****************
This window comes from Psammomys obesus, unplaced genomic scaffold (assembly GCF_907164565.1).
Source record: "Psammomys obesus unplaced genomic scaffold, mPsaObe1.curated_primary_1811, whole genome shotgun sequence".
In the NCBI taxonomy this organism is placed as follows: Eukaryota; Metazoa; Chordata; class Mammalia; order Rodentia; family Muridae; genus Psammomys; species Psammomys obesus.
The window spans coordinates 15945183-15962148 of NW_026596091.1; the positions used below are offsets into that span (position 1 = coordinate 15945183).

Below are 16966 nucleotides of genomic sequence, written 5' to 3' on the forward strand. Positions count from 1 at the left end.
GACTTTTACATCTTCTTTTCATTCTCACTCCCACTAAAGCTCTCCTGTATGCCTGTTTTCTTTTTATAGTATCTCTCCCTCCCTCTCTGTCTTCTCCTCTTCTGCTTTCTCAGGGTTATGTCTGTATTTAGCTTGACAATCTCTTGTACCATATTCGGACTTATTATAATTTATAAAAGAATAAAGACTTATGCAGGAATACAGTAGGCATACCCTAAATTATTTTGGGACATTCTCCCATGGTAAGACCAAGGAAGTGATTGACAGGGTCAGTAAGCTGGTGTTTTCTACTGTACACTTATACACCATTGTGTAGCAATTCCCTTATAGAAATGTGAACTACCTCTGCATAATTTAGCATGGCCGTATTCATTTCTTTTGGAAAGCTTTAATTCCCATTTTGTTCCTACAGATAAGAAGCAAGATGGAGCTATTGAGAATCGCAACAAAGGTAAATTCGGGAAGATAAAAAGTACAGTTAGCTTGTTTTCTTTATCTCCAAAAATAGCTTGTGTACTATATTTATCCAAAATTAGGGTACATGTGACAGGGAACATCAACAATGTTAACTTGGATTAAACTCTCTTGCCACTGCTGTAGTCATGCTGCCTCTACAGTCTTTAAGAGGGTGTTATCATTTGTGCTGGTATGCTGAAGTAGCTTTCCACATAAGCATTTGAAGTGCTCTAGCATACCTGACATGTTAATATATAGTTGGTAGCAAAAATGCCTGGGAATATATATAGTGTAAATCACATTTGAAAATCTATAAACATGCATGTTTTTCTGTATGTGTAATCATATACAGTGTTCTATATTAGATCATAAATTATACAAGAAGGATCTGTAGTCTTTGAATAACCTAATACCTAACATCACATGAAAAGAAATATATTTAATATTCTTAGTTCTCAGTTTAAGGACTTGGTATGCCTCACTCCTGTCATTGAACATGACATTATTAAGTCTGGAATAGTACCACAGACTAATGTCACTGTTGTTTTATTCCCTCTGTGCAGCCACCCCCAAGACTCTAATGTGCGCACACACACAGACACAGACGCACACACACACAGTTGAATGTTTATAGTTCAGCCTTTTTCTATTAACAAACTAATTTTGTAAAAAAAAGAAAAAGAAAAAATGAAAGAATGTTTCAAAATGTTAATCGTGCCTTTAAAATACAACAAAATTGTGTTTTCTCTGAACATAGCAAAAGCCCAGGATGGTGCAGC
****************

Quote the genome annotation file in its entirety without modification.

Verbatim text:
This window comes from Psammomys obesus, unplaced genomic scaffold (assembly GCF_907164565.1).
Source record: "Psammomys obesus unplaced genomic scaffold, mPsaObe1.curated_primary_1811, whole genome shotgun sequence".
In the NCBI taxonomy this organism is placed as follows: Eukaryota; Metazoa; Chordata; class Mammalia; order Rodentia; family Muridae; genus Psammomys; species Psammomys obesus.
The window spans coordinates 15945183-15962148 of NW_026596091.1; the positions used below are offsets into that span (position 1 = coordinate 15945183).

Below are 16966 nucleotides of genomic sequence, written 5' to 3' on the forward strand. Positions count from 1 at the left end.
GACTTTTACATCTTCTTTTCATTCTCACTCCCACTAAAGCTCTCCTGTATGCCTGTTTTCTTTTTATAGTATCTCTCCCTCCCTCTCTGTCTTCTCCTCTTCTGCTTTCTCAGGGTTATGTCTGTATTTAGCTTGACAATCTCTTGTACCATATTCGGACTTATTATAATTTATAAAAGAATAAAGACTTATGCAGGAATACAGTAGGCATACCCTAAATTATTTTGGGACATTCTCCCATGGTAAGACCAAGGAAGTGATTGACAGGGTCAGTAAGCTGGTGTTTTCTACTGTACACTTATACACCATTGTGTAGCAATTCCCTTATAGAAATGTGAACTACCTCTGCATAATTTAGCATGGCCGTATTCATTTCTTTTGGAAAGCTTTAATTCCCATTTTGTTCCTACAGATAAGAAGCAAGATGGAGCTATTGAGAATCGCAACAAAGGTAAATTCGGGAAGATAAAAAGTACAGTTAGCTTGTTTTCTTTATCTCCAAAAATAGCTTGTGTACTATATTTATCCAAAATTAGGGTACATGTGACAGGGAACATCAACAATGTTAACTTGGATTAAACTCTCTTGCCACTGCTGTAGTCATGCTGCCTCTACAGTCTTTAAGAGGGTGTTATCATTTGTGCTGGTATGCTGAAGTAGCTTTCCACATAAGCATTTGAAGTGCTCTAGCATACCTGACATGTTAATATATAGTTGGTAGCAAAAATGCCTGGGAATATATATAGTGTAAATCACATTTGAAAATCTATAAACATGCATGTTTTTCTGTATGTGTAATCATATACAGTGTTCTATATTAGATCATAAATTATACAAGAAGGATCTGTAGTCTTTGAATAACCTAATACCTAACATCACATGAAAAGAAATATATTTAATATTCTTAGTTCTCAGTTTAAGGACTTGGTATGCCTCACTCCTGTCATTGAACATGACATTATTAAGTCTGGAATAGTACCACAGACTAATGTCACTGTTGTTTTATTCCCTCTGTGCAGCCACCCCCAAGACTCTAATGTGCGCACACACACAGACACAGACGCACACACACACAGTTGAATGTTTATAGTTCAGCCTTTTTCTATTAACAAACTAATTTTGTAAAAAAAAGAAAAAGAAAAAATGAAAGAATGTTTCAAAATGTTAATCGTGCCTTTAAAATACAACAAAATTGTGTTTTCTCTGAACATAGCAAAAGCCCAGGATGGTGCAGC